Electric trolleys began running in 1896, linking Santa Monica to Los Angeles and stimulating growth. New residential subdivisions sprang up and the town of Ocean Park became part of Santa Monica. Piers were a great attraction for coastal cities – at one time Santa Monica had five. The current pier, built in 1909 and 1916, showcasing a historic landmark carousel, is the last remaining amusement pier on the west coast. Movie-making also came here, with the Vitagraph Film Company setting up shop next to the Rapp Saloon and other companies filming in town and on the beach. By 1915 they decamped for Hollywood, fleeing the coastal fog.
The 1920s were years of explosive growth helped by the establishment of Douglas Aircraft at one of the abandoned film studios. The first around-the-world flight in 1924 by Douglas World Cruisers started from Santa Monica. Residential development and the central business district expanded rapidly, with Henshey’s Department Store and the Criterion Theater opening. Commercial development progressed eastward onto Fourth Street. A number of prestigious beach clubs opened and film celebrities built beach houses north of the pier in an area dubbed the Gold Coast.
When the Depression struck, Santa Monica was hit hard. The owners of the new Bay Cities Guaranty Building went bankrupt. As an antidote to the city’s economic distress, offshore gambling ships attracted many patrons by water taxi. The Rex, the most luxurious of these ships, began operations in 1938. State Attorney General Earl Warren forced its closure following a dramatic 9-day siege battling high-pressure water hoses used as weapons by the ship’s owners.
People returned to work locally with the development of Douglas DC-3 commercial airliner and new public works projects, such as the City Hall on Fourth Street and Santa Monica Boulevard.
World War II brought a massive surge in population with the infusion of military personnel and workers at Douglas Aircraft who worked shifts around the clock to build military aircraft. Postwar prosperity brought a boom in housing construction, especially milt-family and business development. The Sears store opened in 1947 followed the next year by the Rand Corporation.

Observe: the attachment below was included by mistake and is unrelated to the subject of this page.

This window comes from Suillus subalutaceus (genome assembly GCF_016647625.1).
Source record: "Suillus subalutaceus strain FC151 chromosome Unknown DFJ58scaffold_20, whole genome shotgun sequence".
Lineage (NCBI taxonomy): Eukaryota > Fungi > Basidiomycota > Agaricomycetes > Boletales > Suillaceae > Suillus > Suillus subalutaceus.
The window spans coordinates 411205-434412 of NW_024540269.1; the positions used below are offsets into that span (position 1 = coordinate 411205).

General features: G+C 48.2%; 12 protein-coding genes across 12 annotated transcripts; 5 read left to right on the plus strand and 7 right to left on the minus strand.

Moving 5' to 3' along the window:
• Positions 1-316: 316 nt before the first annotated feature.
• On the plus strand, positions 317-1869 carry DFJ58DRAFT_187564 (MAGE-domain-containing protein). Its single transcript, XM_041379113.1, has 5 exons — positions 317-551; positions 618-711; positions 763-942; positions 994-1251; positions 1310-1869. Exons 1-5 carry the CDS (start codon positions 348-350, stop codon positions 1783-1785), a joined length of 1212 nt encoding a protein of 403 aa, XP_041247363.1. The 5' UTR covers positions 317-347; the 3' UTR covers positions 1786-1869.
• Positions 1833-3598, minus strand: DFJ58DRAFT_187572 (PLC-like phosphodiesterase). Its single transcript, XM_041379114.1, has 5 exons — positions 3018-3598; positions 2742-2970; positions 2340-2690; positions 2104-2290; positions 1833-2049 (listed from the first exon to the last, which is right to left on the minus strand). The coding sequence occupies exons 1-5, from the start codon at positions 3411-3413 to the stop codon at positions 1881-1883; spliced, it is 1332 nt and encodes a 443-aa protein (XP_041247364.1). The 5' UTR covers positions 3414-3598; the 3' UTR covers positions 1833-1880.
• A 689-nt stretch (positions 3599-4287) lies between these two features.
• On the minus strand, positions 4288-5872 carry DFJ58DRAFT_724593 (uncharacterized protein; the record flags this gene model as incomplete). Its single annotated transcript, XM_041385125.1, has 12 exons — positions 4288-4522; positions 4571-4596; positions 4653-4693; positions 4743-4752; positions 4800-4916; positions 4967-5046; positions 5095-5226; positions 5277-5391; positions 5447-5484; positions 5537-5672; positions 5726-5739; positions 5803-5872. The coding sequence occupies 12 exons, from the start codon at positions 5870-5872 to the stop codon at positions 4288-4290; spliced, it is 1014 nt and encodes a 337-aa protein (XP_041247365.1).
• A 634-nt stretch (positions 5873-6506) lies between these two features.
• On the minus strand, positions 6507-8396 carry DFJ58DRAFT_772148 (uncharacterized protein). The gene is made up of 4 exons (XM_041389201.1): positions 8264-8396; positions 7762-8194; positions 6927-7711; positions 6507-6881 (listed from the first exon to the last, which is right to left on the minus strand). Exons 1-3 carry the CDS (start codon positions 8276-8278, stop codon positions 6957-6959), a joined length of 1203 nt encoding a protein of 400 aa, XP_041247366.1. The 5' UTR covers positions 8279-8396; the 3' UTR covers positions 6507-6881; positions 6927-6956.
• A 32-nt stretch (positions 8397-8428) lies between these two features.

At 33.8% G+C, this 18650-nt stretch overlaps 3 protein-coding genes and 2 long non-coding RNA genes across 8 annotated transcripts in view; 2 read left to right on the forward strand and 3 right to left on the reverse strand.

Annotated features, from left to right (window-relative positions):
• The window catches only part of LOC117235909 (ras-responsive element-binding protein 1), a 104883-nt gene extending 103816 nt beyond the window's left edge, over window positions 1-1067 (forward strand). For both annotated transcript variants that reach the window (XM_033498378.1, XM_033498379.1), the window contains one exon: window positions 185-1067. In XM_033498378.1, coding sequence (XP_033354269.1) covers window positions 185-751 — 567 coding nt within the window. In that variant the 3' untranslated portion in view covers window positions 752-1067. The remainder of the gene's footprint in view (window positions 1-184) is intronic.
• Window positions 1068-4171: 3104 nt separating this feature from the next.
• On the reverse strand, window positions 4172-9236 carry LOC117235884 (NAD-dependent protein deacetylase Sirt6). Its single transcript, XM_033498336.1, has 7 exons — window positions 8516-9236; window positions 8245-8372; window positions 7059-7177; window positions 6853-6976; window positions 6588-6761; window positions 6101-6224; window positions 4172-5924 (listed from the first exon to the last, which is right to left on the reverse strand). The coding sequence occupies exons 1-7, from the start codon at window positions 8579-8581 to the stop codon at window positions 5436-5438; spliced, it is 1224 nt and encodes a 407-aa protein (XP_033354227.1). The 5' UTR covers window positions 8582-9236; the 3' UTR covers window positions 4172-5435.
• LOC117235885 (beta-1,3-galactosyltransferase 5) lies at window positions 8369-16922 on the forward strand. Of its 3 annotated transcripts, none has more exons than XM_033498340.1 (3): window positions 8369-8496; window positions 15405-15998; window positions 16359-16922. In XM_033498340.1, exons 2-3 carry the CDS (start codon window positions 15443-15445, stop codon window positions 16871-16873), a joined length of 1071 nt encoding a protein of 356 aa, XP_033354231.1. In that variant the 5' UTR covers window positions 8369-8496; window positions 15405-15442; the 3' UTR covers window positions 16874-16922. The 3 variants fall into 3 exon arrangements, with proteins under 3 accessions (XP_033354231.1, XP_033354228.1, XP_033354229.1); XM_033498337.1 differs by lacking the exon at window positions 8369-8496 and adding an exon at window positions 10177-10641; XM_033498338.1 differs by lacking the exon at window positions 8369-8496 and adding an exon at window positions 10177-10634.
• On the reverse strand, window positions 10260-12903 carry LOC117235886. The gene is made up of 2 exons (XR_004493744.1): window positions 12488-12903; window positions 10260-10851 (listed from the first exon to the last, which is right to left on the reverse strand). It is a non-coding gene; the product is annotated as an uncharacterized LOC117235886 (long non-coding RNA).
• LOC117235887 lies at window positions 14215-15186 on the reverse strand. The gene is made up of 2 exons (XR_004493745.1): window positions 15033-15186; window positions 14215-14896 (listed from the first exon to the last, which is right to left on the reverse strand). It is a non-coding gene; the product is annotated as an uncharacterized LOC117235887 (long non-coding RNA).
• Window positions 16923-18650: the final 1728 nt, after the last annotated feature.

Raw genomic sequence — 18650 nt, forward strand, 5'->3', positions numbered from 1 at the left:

Although the Santa Monica Freeway, completed in 1966, brought the promise of prosperity, in fact it dispersed consumers away to outlying shopping centers. In an attempt to revitalize downtown’s fading retail sector, Third Street was converted into a pedestrian mall in 1965, but its urban design plan did not bring shoppers back. Santa Monica Place, an enclosed mall designed by Frank Gehry, was constructed as a redevelopment project in 1980. With the rapid fading of the old pedestrian mall in the 1980s, the city created the Bayside District Corporation to revitalize the area. The public space was redesigned and a mix of entertainment, restaurants and retail uses transformed the old mall into the vibrant Third Street Promenade. Theaters were the catalyst for attracting people, and two older theaters – the Elmiro and the Criterion – were converted into multiplexes. The success of the Promenade has made downtown Santa Monica a model for cities everywhere.
Santa Monica continues to evolve as city and community. With thoughtful attention to our past, we can preserve Santa Monica’s rich heritage. Click here for a video of the history of Santa Monica.
Please consider making a tax-deductible gift to the Santa Monica Conservancy. It is our goal to remain here for everyone, now and in the future, as the only Santa Monica organization that actively works to preserve historic sites and assist in their adaptive reuse. Thank you for supporting preservation!